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Ice Hockey

Up to date as of February 02, 2010

An Ice Hockey Wiki article.

Jonathan "John" Tortorella (born June 24, 1958 in Boston, Massachusetts) is an American professional coach and is currently the head coach of the New York Rangers of the National Hockey League (NHL). He is perhaps best known for his tenure as head coach of the Tampa Bay Lightning, where he led the team to the 2004 Stanley Cup. Tortorella became head coach of the Lightning on June 6, 2001 and stayed on until his firing on June 3, 2008 after six and a half seasons, having compiled a 239-222-36-38 record. The firing took place four years after the team's Stanley Cup victory.


Early life

Tortorella played college hockey at the University of Maine from 1978–81, along with his brother, goaltender Jim, who now serves as head men's coach for Division III Colby College. He also played right wing in the National Collegiate Athletic Association (NCAA) and ACHL.

Coaching career

Tortorella's coaching career began with the American Hockey League (AHL)'s Rochester Americans and the ECHL's Virginia Lancers. He was also an assistant coach of the AHL's New Haven Nighthawks and Rochester Americans, and the NHL's Buffalo Sabres, Phoenix Coyotes and New York Rangers. He won the Calder Cup with the 1996 Rochester Americans.

Tortorella is an exuberant coach, known for criticizing his own players and for his somewhat unusual style of systematically rotating goaltending duties. He was particularly hard on Lightning goaltender John Grahame for much of the 2005–06 season. Grahame subsequently signed with the Carolina Hurricanes before the start of the 2006–07 season.

He was involved in controversy yet again after game five of Lightning's series against the New Jersey Devils during the 2007 Stanley Cup Playoffs. During a press conference in which Tortorella was visibly irate and disappointed, he told New York Post reporter Larry Brooks to "get the fuck out of here" live on Canadian Broadcasting Corporation television.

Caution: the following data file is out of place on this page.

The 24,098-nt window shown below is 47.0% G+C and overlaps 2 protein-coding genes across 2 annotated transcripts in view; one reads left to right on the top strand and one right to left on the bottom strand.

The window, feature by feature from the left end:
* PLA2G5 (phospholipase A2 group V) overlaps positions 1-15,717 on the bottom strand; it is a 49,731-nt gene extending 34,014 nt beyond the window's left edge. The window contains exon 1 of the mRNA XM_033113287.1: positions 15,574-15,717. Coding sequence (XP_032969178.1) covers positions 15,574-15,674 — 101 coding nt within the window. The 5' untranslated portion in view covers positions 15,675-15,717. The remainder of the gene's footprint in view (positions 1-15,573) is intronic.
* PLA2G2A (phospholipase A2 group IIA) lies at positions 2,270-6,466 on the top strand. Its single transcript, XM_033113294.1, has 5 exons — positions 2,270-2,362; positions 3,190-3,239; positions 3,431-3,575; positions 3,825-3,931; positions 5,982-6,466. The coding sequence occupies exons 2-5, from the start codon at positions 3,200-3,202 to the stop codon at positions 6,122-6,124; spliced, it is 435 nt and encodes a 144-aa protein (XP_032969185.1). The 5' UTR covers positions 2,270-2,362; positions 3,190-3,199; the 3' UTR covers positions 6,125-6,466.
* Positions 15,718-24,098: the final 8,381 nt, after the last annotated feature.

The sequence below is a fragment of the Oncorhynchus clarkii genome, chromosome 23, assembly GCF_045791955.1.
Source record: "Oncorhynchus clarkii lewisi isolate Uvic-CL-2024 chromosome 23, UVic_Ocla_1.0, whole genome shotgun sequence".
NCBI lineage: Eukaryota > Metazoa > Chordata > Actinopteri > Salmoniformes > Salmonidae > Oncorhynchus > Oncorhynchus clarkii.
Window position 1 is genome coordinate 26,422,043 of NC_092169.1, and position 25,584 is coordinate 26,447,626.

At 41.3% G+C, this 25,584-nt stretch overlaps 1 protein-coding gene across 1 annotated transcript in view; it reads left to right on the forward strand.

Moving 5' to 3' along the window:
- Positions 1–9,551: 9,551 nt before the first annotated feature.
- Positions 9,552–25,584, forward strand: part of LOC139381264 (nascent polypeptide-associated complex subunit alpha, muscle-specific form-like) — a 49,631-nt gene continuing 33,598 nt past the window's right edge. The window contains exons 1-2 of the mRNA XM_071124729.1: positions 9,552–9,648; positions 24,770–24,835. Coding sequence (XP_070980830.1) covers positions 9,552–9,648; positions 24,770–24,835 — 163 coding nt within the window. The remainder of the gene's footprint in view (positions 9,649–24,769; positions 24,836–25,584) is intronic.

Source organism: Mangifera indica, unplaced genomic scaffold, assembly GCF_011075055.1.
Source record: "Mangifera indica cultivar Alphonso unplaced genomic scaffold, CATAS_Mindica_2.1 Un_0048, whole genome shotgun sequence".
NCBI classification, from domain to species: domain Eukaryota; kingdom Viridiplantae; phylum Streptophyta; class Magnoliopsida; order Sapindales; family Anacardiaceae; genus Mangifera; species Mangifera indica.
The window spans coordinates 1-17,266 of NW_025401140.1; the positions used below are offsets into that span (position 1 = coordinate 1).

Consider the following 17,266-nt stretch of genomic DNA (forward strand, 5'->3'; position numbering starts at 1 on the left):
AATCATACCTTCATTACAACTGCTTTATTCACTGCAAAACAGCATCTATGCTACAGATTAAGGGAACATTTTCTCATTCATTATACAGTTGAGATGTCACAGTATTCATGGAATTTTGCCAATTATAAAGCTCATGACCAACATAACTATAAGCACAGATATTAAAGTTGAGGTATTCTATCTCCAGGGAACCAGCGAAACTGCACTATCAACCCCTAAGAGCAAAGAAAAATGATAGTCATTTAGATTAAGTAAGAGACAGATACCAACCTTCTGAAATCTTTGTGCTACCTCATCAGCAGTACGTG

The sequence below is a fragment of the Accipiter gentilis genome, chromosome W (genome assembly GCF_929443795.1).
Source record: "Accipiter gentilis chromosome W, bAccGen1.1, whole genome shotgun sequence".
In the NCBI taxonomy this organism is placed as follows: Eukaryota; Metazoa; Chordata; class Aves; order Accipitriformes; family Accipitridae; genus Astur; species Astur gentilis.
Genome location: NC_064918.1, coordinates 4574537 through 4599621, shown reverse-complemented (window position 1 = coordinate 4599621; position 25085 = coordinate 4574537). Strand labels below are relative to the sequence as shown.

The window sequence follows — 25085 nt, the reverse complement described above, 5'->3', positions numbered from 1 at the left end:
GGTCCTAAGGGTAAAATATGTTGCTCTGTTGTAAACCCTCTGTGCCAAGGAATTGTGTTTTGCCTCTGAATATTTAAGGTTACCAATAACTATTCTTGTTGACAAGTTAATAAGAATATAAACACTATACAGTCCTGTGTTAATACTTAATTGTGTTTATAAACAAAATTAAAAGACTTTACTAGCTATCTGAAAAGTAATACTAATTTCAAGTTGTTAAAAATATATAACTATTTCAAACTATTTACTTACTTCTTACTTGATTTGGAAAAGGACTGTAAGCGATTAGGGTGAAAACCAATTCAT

Tortorella was fined $10,000 by the NHL for negative comments he made about the on-ice officials after a 4–3 overtime loss to the Atlanta Thrashers on November 19, 2007.

John is also the current coach of the U.S. National Men's hockey team, replacing Peter Laviolette, which included leading the squad at the 2008 IIHF World Championship, where they finished sixth.

Tortorella was named head coach of the New York Rangers on February 23, 2009, replacing Tom Renney, who was fired earlier that day.

On March 17, 2009, Tortorella became the winningest US-born coach in NHL history with his 245th victory over the Montreal Canadiens.

Tortorella was suspended for game six of the first round of the 2009 Stanley Cup Playoffs versus the Washington Capitals after throwing a water bottle at a Capitals fan during the third period of game five in the Verizon Center.

NHL coaching record

Team Year Regular Season Post Season
G W L T OTL Pts Finish W L Win % Result
NYR 1999–00* 4 0 3 1 - 1 4th in Atlantic -- -- -- -
TB 2000–01* 43 12 17 1 3 28 5th in Southeast -- -- -- -
TB 2001–02 82 27 40 11 4 69 3rd in Southeast -- -- -- -
TB 2002–03 82 36 25 16 5 93 1st in Southeast 5 6 .455 Lost East Semifinals
TB 2003–04 82 46 22 8 6 106 1st in Southeast 16 7 .696 Stanley Cup Champions
TB 2005–06 82 43 33 - 6 92 2nd in Southeast 1 4 .200 Lost East Quarterfinals
TB 2006–07 82 44 33 - 5 93 2nd in Southeast 2 4 .333 Lost East Quarterfinals
TB 2007–08 82 31 42 - 9 71 5th in Southeast -- -- -- -
NYR 2008–09* 21 12 7 - 2 26 4th in Atlantic 3 4 .429 Lost East Quarterfinals
Total 560 251 232 37 40 .517 27 25 .519

- Mid-season replacement

External links

  • John Tortorella's career stats at The Internet Hockey Database
This page uses content from Wikipedia. The original article was at John Tortorella. The list of authors can be seen in the page history. As with Ice Hockey Wiki, the text of Wikipedia is available under the GNU Free Documentation License.

This article uses material from the "John Tortorella" article on the Ice Hockey wiki at Wikia and is licensed under the Creative Commons Attribution-Share Alike License.


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